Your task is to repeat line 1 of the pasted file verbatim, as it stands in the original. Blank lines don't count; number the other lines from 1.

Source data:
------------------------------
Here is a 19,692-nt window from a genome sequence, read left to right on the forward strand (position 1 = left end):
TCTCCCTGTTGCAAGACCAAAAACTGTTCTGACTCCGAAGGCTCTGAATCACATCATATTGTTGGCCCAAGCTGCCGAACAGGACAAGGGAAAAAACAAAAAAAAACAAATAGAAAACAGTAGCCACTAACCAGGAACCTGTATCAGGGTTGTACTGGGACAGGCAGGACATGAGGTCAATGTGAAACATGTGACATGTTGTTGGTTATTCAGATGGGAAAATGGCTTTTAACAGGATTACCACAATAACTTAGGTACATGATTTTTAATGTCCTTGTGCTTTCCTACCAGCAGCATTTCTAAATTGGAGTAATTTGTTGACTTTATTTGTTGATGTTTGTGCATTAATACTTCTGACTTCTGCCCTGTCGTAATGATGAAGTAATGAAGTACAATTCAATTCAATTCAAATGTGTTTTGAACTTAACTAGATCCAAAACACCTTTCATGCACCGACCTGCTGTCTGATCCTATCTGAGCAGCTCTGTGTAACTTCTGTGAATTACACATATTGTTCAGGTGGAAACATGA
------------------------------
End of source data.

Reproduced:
Here is a 19,692-nt window from a genome sequence, read left to right on the forward strand (position 1 = left end):